Government Says Ohrid Accord Is Alive


resizer27Opposition claims that the 2001 Ohrid Peace Accord is a dead letter are unfounded, Macedonia’s Deputy Prime Minister Abdilakim Ademi says.

The pact ended that year’s short-lived ethnic Albanian insurgency, promising the country’s largest minority official recognition of its language and culture and positive discrimination in state employment.

Talking to state-owned news agency MIA, Ademi, who is responsible for the realisation of the accord’s provisions, said that there is no need for a new agreement and that most of the agreements provisions are functioning.

“The Framework Agreement [Ohrid pact] is Macedonia’s future and all factors should contribute to its implementation – which means all political parties – as it opens the road for Macedonia’s EU membership,” Ademi said.

Menduh Thaci, the head of the opposition Democratic Party of Albanians, DPA, told a Monday press conference that he had considered asking Albanian Prime Minister Sali Berisha to block Macedonia’s NATO membership bid during their meeting in Tirana last week. The DPA is a signatory to the accord.

Explaining his position, he said that the agreement had not been implemented properly and that this failure leads to discrimination against ethnic Albanians and greatly favours the ethnic Macedonian majority. He called for a new deal to be reached which would supplement the accord’s provisions.

Most of the laws deriving from the Ohrid agreement have been adopted but more should be done to ensure their practical application, Ademi said, describing the Law on Languages and power decentralisation process as Accord pillars. The agreement’s spirit should prevail, he said.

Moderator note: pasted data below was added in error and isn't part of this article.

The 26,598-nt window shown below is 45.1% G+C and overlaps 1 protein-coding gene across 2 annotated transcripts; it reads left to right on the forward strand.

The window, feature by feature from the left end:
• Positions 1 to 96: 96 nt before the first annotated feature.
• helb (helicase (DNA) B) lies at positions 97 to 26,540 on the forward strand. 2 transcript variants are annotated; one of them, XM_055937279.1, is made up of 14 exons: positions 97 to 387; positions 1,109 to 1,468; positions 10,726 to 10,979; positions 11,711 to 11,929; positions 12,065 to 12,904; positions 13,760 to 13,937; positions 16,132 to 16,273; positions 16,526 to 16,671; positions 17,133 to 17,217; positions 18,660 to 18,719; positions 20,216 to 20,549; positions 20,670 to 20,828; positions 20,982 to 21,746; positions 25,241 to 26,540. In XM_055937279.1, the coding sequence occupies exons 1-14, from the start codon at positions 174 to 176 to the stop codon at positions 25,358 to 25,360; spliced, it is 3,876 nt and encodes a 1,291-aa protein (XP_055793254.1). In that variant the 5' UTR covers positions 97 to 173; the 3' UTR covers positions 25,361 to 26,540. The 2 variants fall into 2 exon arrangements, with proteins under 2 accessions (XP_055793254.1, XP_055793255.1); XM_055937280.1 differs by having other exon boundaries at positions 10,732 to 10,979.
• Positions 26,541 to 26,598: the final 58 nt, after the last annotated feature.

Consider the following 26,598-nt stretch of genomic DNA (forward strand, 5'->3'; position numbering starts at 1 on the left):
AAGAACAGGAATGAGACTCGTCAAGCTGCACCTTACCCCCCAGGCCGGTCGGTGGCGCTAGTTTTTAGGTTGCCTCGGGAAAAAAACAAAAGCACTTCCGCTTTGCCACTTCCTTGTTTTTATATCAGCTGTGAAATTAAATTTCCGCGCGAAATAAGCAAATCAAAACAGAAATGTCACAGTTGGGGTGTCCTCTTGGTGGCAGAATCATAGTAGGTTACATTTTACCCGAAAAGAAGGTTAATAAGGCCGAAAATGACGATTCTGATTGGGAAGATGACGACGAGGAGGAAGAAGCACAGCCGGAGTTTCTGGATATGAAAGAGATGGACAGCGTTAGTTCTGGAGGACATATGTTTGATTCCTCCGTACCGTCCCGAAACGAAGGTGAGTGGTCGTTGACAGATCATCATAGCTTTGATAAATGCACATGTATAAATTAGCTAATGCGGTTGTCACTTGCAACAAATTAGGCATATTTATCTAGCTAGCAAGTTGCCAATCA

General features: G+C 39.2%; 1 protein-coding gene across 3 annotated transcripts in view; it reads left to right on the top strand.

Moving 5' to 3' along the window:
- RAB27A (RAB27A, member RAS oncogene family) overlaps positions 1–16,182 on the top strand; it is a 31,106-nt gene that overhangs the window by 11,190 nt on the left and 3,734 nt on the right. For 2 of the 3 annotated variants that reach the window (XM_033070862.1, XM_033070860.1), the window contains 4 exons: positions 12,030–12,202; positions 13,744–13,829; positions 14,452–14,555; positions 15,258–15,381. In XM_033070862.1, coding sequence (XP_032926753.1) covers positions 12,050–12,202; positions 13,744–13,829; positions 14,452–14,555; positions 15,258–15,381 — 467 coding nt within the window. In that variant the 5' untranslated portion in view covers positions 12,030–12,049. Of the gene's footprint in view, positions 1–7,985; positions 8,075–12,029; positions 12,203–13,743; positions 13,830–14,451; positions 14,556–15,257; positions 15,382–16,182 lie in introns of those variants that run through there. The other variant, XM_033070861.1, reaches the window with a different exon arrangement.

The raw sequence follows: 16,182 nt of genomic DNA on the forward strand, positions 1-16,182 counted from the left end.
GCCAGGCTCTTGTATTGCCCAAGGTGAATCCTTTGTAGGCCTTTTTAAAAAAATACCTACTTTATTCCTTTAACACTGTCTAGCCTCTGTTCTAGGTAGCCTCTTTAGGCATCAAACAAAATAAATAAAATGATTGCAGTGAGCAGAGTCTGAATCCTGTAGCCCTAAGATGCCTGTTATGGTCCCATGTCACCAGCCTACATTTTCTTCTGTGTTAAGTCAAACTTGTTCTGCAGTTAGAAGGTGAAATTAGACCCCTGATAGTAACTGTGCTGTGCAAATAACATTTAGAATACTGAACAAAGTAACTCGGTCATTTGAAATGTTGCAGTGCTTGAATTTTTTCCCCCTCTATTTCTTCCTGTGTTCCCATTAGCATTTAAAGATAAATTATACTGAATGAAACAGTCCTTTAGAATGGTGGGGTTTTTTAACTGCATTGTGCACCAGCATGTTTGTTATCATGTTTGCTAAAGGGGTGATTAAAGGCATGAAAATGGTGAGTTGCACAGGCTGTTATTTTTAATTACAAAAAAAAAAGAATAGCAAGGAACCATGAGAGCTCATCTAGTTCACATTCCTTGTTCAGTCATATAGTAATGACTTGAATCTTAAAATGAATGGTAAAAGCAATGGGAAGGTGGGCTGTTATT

Some local analysts have rebuffed Thaci’s Monday statement as an attempt to score political points.

“This is merely a desperate attempt to regain the [DPA’s] lost popularity through radical statements,” Biljana Vankovska, from Skopje’s Faculty for War and Peace Studies, told local daily Unrinski Vesnik.

Thaci’s told the press on Monday that his party will boycott parliament.

The DPA boycott will not harm the government’s work since the party has only three deputies in the 120-seat legislature. However, observers are concerned that the move could harm the country’s EU accession process by ruining the impression that positive inter-party dialogues exist. This is one of the benchmarks that the EU requires of Macedonia.

Thaci’s critique comes only a couple of months before the European Commission publishes its annual report on the country’s reform progress this autumn. Skopje hopes the report will include a recommended date for the start of EU accession talks.

Vankovska says that the chances are slim that Albania would even consider vetoing Macedonia’s NATO accession.

“With his statement Thaci implies he has some kind of special relationship with the Albanian PM. But Albania is not the same country as in the past, it is now a NATO member state that follows a certain framework,” Vonkovska said.

Albania and Macedonia were initially slated to receive an invitation to enter NATO in 2008, but Macedonia was left out due to Greece’s unwillingess to allow its neighbour to enter the alliance while the countries’ naming dispute remains unresolved.

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